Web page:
REVIEW : Behind every hollow face lies a whole world

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The Independent Culture
Jon Blair's film about Anne Frank (BBC2, Sat), dutiful in the very best way, opened with a fine image, an exemplary resolution of the problem all film-makers face when dealing with the Holocaust. The screen must be filled, but with what? In Shoah, Claude Lanzmann's heroic act of commemoration, you saw no contemporary footage, only the aged faces of survivors and perpetrators and the landscape now, tellingly indifferent. It was an act of self-denial, an attempt to restore the experience of those who had experienced it, and it betrayed a double suspicion, of archive film (with its awful ease of shock) and of cinematic metaphor.

Blair was less puritanical: when the screen filled with flames you thought he'd succumbed to the clich, that tired shorthand for genocide. Then you saw that these weren't cinematic flames but real ones, filmed in the firebox of a locomotive. For a moment the literal explanation rescued the image from metaphor, then let it drop again with a sickening lurch. Since Auschwitz, steam trains in Europe have never been entirely innocent. The sequence was properly portentous, the means of transportation prefiguring its awful destination. What followed was less allusive in its manner - a meticulous reconstruction of Anne's life before and after the diary. It wasn't hagiography - though some of those who knew her talk as if she was a saint and as though the film itself were a sort of reliquary, holding up tiny relics to the light.

At the end you saw the only known movie footage of Anne, inadvertently included in the background of a wedding film. Barely moving, to be honest, the merest glimpse of a head turning to call someone to the window, but intensely moving all the same. It mattered that she wasn't the centre of attention here, a reminder that the importance of "Hitler's best-known victim" lies not in her tragic celebrity but in her ordinariness. She had a unique talent to ensure that she persisted in people's minds but, in one sense, there were millions like her - each with their own irreplaceable history - of visits to the beach, arguments, favourite clothes, troubled affections. For the Nazis one Jew was just like any other, a theory that the hideous experiment of the camps seemed to confirm. They took everything away from people until they were uniform in their suffering. Looking at archive films of the camps it's too easy to forget that behind every hollow face lies a whole world, almost infinite in its particulars. Jon Blair's film, by concentrating so closely on one life, reminded you.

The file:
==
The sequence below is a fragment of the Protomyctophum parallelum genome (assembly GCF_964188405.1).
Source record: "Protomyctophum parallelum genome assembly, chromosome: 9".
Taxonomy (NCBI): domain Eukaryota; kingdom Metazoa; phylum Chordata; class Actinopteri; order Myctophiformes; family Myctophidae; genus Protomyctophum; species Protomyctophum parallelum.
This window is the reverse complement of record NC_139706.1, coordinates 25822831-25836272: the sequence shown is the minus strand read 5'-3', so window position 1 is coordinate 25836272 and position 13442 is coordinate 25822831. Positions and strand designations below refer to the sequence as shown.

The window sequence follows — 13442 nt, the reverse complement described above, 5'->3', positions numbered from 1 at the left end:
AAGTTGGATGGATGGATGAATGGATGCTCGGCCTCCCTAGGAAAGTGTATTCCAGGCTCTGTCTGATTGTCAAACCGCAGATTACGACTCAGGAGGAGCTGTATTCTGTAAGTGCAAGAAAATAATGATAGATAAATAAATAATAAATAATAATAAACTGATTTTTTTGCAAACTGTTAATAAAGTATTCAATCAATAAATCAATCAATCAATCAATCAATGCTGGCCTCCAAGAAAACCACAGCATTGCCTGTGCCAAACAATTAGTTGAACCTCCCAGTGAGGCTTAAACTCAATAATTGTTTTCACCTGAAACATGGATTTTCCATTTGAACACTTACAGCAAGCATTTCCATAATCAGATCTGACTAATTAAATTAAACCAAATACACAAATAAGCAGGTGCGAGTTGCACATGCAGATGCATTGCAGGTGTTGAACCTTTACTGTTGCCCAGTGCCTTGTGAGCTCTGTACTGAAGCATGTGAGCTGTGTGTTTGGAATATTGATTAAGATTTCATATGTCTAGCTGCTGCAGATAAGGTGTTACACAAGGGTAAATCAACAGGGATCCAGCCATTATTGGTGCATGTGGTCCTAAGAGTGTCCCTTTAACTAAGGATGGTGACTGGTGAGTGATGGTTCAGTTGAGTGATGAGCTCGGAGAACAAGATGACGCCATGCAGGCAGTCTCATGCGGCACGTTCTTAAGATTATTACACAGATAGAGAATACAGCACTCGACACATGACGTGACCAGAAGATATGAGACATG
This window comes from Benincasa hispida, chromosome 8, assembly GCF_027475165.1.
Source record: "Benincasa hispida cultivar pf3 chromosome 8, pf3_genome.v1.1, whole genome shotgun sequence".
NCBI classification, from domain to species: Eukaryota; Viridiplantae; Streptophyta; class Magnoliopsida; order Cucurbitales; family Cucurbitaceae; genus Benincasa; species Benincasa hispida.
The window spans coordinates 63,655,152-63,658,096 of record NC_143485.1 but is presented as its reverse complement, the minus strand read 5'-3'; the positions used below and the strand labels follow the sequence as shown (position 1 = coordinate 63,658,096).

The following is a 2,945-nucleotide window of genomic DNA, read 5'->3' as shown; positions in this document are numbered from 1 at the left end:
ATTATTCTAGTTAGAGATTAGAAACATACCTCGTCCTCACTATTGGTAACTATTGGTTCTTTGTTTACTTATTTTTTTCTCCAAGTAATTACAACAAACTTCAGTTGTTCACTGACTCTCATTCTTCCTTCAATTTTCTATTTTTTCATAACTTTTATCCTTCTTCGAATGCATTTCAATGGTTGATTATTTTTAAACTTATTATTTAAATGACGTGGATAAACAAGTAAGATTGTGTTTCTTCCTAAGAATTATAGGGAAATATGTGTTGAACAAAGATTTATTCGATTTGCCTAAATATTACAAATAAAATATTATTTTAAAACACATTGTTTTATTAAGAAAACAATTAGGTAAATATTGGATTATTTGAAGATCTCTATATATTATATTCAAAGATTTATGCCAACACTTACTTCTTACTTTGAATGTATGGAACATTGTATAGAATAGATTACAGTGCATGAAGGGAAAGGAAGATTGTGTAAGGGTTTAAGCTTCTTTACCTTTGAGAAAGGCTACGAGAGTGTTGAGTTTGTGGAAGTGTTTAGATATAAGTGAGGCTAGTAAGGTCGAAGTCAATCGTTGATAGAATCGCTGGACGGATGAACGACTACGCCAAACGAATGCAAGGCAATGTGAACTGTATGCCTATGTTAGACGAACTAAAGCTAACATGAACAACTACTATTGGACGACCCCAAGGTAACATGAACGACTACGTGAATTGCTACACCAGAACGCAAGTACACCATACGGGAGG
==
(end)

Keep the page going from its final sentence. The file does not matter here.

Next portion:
A similar ambition seemed to be at work in Jonathan Gili's Coming Home (BBC1, Sun), an odd, occasionally frustrating film which took some risks with viewers' patience. The title seemed to promise a pattern, but the people on screen kept wandering away from the theme and Gili was patient with their personal priorities. That was the point really - every experience was different, in ways that a tabloid nostalgia simply doesn't honour. The point was best made by the Burns brothers, evacuated from the East End poverty to the enchanted world of country estates. Fifty years on and the rapture of waking to the sunlight still thickened their voices. "Oh the smell!" said one. "Warm, oily, mossy, musky... wafting."

Then the war ended. One of the men recalled their journey back, a numb reversal of that magical delivery. His memory was cinematic in its perfect montage of images, a slow zooming from a landscape to a single ugly detail. First the countryside, fading slowly to soot-stained bricks and bomb-damage, then the dark silhouette of their council block and the stench of the Thames at low tide, then the concrete steps and finally the greasy string behind the letterbox. it was as if they were latchkey jailers, despairingly locking themselves back into a life they now knew was wretched.